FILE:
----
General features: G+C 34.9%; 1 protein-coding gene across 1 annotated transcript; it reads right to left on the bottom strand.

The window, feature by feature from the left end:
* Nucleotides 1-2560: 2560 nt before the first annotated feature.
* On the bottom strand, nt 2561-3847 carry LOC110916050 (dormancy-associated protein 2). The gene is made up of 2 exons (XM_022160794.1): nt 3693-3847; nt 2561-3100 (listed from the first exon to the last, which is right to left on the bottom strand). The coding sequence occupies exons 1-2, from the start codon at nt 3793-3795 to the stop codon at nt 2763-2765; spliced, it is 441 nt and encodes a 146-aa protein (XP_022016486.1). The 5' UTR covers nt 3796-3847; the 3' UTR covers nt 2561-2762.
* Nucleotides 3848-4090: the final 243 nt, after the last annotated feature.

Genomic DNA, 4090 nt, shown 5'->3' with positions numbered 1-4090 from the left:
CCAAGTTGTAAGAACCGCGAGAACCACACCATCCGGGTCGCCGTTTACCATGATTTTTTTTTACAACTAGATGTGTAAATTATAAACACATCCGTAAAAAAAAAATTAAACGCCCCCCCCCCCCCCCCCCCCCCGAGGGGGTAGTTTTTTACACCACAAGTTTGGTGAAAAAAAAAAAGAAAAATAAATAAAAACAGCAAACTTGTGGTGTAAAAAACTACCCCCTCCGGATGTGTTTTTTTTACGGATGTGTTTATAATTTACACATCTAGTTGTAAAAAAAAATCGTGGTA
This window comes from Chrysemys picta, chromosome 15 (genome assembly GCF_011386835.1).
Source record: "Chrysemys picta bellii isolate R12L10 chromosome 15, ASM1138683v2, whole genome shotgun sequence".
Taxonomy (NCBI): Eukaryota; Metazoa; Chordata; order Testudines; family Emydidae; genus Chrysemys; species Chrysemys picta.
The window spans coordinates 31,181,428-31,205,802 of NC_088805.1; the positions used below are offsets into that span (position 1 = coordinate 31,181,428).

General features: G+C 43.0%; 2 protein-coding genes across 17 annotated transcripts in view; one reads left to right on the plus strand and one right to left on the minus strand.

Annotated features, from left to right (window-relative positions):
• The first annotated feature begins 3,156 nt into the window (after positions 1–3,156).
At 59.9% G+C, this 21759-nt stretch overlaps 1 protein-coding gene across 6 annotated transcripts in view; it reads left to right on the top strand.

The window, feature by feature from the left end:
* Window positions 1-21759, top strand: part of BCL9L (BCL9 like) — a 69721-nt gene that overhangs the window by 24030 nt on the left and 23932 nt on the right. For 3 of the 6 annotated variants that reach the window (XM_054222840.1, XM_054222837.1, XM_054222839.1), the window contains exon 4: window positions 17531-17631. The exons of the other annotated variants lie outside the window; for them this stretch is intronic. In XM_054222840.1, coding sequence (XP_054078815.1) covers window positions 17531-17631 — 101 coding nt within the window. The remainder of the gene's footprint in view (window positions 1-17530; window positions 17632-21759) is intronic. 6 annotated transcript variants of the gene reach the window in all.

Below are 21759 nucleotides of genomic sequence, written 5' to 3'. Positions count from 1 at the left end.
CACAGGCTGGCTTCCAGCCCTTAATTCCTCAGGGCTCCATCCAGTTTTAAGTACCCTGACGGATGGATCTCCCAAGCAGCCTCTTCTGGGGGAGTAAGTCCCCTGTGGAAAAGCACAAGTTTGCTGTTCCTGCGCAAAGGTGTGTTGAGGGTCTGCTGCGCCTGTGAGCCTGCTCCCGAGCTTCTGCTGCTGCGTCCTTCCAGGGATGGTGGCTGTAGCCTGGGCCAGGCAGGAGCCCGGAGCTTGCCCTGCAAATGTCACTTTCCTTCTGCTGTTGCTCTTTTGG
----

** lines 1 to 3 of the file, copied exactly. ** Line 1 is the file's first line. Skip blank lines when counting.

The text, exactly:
General features: G+C 34.9%; 1 protein-coding gene across 1 annotated transcript; it reads right to left on the bottom strand.

The window, feature by feature from the left end:
* Nucleotides 1-2560: 2560 nt before the first annotated feature.